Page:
Updated: Apr 21
After leaving the trap (a trap is a secure space where one door closes behind the volunteers and another door opens in front of us leading inside the prison walls, electrified wire, and guard towers), the remotely actuated door opens to a pathway lined by yellow, red and multi-colored tulips. The smell of fresh cut grass mingles with the cool fresh air, and the sky is patched with threatening dark clouds, occasionally revealing bright blue sky. I arrive at my destination, “the battle room,” where our meditation class is held. There are eight of us, and I take a broom and clean the floor. A couple of the inmates removed some chairs, set up the portable shrine, arranged the meditation cushions, and distributed the chants.
We do the Buddhist morning chants and sit for 15 minutes. Then a get-well card is passed around for another meditation volunteer with a knee replacement. We discussed whether or not I could take the card outside the prison walls and give it to our friend. We decided that it was against the prison regulations and that if I got caught, I would lose my right ever to visit the prison again. So, they will keep the card, wait until that volunteer returns, and then give it to him.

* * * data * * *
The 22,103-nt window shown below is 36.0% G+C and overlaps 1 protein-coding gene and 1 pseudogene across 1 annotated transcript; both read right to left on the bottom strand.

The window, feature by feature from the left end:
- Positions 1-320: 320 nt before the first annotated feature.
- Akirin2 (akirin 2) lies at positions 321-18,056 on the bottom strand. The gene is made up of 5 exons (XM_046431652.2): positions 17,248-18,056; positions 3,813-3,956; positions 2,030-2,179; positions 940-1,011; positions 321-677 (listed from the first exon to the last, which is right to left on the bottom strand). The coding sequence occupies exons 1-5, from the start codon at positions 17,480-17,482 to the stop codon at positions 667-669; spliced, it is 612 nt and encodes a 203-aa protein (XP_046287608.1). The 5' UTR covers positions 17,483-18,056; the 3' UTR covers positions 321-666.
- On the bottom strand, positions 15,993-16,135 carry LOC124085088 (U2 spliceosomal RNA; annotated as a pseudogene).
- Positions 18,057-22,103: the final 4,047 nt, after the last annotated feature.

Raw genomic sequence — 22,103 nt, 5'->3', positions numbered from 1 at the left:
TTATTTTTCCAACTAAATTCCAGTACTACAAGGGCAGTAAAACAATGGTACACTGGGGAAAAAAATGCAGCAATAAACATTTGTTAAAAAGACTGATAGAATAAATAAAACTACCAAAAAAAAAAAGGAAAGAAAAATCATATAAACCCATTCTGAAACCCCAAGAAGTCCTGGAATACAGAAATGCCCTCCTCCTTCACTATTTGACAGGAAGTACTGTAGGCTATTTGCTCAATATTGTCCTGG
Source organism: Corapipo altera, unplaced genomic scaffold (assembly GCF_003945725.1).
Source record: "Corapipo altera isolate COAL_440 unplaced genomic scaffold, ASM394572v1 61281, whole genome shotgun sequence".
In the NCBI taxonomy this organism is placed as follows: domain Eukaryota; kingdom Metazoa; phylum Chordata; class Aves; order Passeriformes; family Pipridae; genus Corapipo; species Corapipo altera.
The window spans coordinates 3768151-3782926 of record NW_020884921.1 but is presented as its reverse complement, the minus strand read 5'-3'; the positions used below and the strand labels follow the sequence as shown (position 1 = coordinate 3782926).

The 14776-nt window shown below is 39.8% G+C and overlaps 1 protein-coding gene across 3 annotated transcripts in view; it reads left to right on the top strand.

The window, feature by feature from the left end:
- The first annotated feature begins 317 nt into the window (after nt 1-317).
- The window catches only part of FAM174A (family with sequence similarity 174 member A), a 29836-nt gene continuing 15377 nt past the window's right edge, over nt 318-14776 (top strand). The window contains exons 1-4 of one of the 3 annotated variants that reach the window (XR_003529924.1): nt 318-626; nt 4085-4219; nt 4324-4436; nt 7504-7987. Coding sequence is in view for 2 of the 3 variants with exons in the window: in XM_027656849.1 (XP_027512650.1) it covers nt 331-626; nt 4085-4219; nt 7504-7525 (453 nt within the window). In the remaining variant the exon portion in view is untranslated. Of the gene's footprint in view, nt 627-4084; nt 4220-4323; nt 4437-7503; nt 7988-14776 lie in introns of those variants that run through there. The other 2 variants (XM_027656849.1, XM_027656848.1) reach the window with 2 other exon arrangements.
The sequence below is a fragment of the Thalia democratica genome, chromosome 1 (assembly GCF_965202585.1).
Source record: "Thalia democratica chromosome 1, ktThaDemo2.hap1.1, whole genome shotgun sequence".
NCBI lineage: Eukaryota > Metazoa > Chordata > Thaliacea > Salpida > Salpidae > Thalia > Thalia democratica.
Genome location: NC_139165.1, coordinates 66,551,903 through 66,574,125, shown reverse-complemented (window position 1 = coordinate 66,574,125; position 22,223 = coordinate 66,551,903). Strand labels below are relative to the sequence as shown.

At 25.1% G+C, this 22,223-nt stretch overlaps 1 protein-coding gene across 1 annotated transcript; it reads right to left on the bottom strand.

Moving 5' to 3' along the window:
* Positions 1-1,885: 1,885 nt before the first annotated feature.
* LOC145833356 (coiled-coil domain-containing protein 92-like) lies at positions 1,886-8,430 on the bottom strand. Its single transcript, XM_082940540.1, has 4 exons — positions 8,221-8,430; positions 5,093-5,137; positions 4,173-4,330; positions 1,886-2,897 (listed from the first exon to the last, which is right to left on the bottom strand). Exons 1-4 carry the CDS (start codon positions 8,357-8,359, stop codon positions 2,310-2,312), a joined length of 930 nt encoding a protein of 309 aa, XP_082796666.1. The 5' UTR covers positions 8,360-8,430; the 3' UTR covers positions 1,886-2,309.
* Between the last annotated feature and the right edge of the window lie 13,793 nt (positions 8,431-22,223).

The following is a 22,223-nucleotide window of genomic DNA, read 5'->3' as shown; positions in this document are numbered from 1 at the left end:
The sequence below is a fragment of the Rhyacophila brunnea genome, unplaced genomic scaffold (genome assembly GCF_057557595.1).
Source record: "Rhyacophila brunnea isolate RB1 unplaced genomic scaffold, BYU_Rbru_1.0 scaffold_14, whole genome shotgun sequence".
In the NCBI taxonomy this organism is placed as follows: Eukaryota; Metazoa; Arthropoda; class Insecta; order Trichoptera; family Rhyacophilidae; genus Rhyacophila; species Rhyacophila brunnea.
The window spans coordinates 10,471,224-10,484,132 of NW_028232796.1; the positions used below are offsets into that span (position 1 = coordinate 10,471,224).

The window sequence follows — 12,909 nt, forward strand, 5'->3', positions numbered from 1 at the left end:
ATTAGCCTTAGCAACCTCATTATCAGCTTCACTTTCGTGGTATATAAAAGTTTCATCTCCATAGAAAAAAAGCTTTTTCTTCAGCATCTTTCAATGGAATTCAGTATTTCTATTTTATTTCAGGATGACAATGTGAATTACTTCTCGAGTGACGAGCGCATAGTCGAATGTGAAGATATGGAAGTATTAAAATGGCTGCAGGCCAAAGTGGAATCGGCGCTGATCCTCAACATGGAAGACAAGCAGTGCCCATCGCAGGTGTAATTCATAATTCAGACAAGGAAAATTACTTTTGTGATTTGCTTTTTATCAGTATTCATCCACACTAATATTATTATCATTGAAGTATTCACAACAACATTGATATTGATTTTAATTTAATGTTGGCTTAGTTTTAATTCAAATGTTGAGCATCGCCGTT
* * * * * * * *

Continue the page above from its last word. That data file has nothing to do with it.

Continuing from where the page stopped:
We talked about “letting go.” I read a lovely passage that a great Tibetan Buddhist master wrote about the nature of the mind. When we grasp our thoughts, they become solid concepts like frozen water. Through meditation, we can allow our thoughts to come and go without clinging to them, and how that is like allowing our concepts to thaw and become like flowing water. We talked about how being in the present moment with mindful awareness provides us with a spacious, relaxing, peaceful perspective that allows us to let go. And we talked about how the demands and obstacles of our post-meditation life to test us.
We talked about how prison life is a great challenge, and the guys expressed their appreciation and good fortune to have meditation practice as part of their prison life. We discussed how circumstances, whether hard or easy, pleasant or painful, are an opportunity to practice awareness, kindness, and compassion. And we talked about how taking direct responsibility for our thoughts, feelings, behaviors, and actions is another way of saying we are willing to Let Go of our ingrained habitual patterns.
We meditated for 10 minutes contemplating the “letting go” state of mind. We ended with the dedication of merit chants. We’re getting ready to move from the “battle room” to a new space in another building (the battle room is below the chapel that has amplified church music that is quite distracting for our practice). The new practice space is quiet and will undoubtedly aid our meditation practice.
Report from a prison dharma volunteer.